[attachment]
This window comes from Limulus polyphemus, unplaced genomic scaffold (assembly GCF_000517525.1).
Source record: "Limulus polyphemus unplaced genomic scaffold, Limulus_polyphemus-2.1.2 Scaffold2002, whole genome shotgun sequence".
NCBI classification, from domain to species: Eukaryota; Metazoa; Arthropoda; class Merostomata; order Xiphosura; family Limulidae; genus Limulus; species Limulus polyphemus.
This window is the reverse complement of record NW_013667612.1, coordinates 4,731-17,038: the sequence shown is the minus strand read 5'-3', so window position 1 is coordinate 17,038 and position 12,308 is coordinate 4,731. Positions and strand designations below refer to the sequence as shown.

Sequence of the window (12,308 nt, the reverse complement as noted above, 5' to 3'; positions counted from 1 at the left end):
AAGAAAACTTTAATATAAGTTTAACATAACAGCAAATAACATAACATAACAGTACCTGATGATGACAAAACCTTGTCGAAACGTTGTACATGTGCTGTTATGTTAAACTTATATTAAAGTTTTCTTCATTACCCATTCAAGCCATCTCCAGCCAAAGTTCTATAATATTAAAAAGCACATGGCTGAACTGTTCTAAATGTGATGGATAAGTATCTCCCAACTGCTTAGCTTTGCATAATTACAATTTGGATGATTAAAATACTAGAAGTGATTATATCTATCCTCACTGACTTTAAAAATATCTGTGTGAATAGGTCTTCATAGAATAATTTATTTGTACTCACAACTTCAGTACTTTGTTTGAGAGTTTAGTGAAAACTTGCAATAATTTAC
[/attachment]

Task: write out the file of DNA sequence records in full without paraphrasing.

This window comes from Limulus polyphemus, unplaced genomic scaffold (assembly GCF_000517525.1).
Source record: "Limulus polyphemus unplaced genomic scaffold, Limulus_polyphemus-2.1.2 Scaffold2002, whole genome shotgun sequence".
NCBI classification, from domain to species: Eukaryota; Metazoa; Arthropoda; class Merostomata; order Xiphosura; family Limulidae; genus Limulus; species Limulus polyphemus.
This window is the reverse complement of record NW_013667612.1, coordinates 4,731-17,038: the sequence shown is the minus strand read 5'-3', so window position 1 is coordinate 17,038 and position 12,308 is coordinate 4,731. Positions and strand designations below refer to the sequence as shown.

Sequence of the window (12,308 nt, the reverse complement as noted above, 5' to 3'; positions counted from 1 at the left end):
AAGAAAACTTTAATATAAGTTTAACATAACAGCAAATAACATAACATAACAGTACCTGATGATGACAAAACCTTGTCGAAACGTTGTACATGTGCTGTTATGTTAAACTTATATTAAAGTTTTCTTCATTACCCATTCAAGCCATCTCCAGCCAAAGTTCTATAATATTAAAAAGCACATGGCTGAACTGTTCTAAATGTGATGGATAAGTATCTCCCAACTGCTTAGCTTTGCATAATTACAATTTGGATGATTAAAATACTAGAAGTGATTATATCTATCCTCACTGACTTTAAAAATATCTGTGTGAATAGGTCTTCATAGAATAATTTATTTGTACTCACAACTTCAGTACTTTGTTTGAGAGTTTAGTGAAAACTTGCAATAATTTAC